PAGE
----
The next morning, make the butter block by combining some cold butter and flour and forming it into a rectangle. You could also let the butter soften and then mix it with the flour, but then you'd have to re-chill it. Instead, I like to grate the cold butter with a box grater, toss it with the flour, and then bring the mixture together with my hands or a wooden spoon. 

Beginning steps for for rolling out laminated dough.

Once you combine the butter and flour, form it into a rectangle or block and encase it in the rolled out dough. 

Photo 1: Roll out the dough into a large rectangle. Then form the butter block into a rectangle that is half the size of the dough and transfer it to the bottom half of the rolled out dough. 

Photo 2: Enclose the butter block by folding the dough over the butter and sealing the edges and tucking them under to enclose. Refrigerate the dough for about 15 minutes to chill before continuing. 

Photo 3: Roll out the dough and fold the dough into thirds like a letter. Refrigerate. 

six steps for folding the dough in laminated bread.

Photos  4 and 5
: Roll the dough out again and then fold it like an according to create four layers. Chill the dough again. 

Photo 6: Roll the dough out again and then fold it like a letter and then chill it again. After that, roll it out and fold it into fourths (see photo 5) and chill. At this point, you can chill the dough overnight and make the bread the next morning. 

Photo 7: Finally, roll the dough out once again and cut it into five strips, roll them up into coils, and place them seam side down into a loaf pan and let them rise until doubled. 

Once the dough has doubled, bake the bread!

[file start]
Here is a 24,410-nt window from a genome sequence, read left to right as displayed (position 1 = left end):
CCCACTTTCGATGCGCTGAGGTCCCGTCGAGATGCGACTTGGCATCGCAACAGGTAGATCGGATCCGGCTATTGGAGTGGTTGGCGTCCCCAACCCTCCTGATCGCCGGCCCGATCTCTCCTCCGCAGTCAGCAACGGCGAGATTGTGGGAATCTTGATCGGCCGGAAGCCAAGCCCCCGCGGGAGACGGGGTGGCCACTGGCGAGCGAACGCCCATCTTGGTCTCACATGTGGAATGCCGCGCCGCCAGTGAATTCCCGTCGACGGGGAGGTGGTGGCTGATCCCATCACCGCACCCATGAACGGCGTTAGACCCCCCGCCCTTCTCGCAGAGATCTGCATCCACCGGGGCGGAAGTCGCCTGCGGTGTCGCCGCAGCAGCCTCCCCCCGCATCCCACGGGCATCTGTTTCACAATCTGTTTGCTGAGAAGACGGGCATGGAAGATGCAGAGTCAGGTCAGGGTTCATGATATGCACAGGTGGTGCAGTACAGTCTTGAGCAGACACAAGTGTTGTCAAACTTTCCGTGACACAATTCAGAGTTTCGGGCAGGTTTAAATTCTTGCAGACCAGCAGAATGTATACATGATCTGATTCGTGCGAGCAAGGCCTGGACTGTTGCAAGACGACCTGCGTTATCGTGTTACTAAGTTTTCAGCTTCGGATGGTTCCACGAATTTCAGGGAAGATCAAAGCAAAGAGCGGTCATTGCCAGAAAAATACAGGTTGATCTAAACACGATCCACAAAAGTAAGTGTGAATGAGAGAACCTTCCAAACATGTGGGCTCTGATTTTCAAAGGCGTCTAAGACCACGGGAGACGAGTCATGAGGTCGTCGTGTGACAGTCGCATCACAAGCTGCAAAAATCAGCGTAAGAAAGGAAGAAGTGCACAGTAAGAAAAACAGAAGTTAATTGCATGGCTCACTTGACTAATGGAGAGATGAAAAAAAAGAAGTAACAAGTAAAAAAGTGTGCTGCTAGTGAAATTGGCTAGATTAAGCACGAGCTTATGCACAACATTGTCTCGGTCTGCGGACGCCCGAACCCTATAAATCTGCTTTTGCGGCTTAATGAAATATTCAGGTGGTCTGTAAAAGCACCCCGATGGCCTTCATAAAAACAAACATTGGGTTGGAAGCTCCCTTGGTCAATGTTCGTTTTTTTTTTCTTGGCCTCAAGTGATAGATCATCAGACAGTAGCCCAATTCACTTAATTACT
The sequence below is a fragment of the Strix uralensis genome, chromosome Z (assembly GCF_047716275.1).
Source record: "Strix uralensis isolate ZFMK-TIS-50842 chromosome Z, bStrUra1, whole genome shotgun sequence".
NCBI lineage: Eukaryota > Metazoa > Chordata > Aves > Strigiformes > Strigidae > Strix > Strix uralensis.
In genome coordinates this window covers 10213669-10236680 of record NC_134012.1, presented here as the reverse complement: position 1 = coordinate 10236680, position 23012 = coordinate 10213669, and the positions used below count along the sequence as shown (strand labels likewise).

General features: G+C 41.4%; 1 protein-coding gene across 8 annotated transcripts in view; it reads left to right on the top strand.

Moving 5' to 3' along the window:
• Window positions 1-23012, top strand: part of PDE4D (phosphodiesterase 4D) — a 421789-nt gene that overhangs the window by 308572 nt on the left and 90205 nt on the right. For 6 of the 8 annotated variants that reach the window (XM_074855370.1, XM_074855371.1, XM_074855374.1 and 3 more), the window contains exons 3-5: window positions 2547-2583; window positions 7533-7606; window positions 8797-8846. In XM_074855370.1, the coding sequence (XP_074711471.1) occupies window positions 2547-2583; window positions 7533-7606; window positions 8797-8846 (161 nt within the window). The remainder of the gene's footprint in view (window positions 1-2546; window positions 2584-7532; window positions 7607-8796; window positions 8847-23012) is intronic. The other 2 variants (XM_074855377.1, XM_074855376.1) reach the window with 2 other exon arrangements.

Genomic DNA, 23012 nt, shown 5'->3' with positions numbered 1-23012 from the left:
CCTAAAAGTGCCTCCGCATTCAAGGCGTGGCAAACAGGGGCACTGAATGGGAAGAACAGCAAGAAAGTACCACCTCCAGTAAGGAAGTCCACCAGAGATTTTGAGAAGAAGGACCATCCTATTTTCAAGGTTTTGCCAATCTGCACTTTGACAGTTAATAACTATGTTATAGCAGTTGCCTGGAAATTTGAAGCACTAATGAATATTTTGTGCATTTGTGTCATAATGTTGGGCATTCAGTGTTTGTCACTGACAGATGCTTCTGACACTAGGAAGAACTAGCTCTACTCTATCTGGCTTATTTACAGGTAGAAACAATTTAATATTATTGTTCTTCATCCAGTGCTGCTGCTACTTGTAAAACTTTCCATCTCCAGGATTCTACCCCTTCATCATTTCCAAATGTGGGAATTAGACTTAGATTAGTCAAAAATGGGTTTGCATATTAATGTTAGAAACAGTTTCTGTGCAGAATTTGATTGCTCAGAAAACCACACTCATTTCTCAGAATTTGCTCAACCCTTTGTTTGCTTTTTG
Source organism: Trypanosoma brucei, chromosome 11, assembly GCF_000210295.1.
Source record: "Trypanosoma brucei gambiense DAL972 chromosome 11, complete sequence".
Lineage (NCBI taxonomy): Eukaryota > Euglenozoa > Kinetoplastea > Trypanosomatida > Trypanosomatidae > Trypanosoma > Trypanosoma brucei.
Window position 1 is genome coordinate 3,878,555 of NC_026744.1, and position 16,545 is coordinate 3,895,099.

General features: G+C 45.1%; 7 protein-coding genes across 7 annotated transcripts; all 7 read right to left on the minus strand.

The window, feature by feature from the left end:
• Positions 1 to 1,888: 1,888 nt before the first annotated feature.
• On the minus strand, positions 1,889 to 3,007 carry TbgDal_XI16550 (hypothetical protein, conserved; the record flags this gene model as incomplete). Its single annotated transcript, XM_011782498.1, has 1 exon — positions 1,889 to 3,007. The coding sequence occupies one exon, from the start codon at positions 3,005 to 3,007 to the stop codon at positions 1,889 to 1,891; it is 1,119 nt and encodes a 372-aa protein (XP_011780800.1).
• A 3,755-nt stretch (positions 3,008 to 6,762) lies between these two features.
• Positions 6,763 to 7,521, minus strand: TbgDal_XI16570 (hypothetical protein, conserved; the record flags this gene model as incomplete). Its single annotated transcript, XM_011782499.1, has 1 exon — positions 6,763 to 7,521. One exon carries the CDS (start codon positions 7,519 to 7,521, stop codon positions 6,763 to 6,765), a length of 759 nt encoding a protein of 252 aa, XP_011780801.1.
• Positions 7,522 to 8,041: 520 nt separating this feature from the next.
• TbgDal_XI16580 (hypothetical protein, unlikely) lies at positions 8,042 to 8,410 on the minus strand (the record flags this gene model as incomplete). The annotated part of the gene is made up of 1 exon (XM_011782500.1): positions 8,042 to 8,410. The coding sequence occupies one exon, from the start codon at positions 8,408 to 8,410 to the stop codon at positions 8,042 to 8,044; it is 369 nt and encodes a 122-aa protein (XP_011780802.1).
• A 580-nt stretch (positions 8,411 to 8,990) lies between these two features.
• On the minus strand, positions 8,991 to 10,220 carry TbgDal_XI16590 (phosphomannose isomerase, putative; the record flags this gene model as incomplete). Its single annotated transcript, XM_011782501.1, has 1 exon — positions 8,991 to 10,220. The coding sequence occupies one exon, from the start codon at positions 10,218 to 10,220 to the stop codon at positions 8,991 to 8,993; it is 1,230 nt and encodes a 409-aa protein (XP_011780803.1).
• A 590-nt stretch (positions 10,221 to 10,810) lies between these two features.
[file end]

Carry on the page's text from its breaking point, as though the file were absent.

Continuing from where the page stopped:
Croissant Bread in the pan.

Note: To fold the dough into fourths, you can either fold it in half and then fold the top and bottom under while flipping the dough... or, you could fold the outside edges in with the meeting point being at the 1/3 point, and then folding the whole thing in half (I know that sounds confusing, see photo #5). 

Tips for Success:

First, be patient. Don't worry too much if bubbles form on the surface of the dough while you are rolling it out. If you get some bubbles, you can poke them with a toothpick and then lightly brush them with extra flour. 

For the final overnight chilling, be sure to wrap the dough with enough extra oiled plastic wrap to prevent it from "kicking off the covers" and exposing the dough to dry it out. Place the dough into a container such as a hotel pan or a casserole so that it will remain enclosed and covered. 

Make sure the internal temperature of the loaf reaches 195 degrees F before turning off the oven. Otherwise the interior of the bread will not be fully baked and will collapse as the bread cools. Be sure to leave the loaf in the oven with the door slightly ajar as it cools for the first fifteen minutes after baking. 

As you're rolling out the dough, I recommend flipping it over several times as you go. This way, each layer gets rolled out evenly.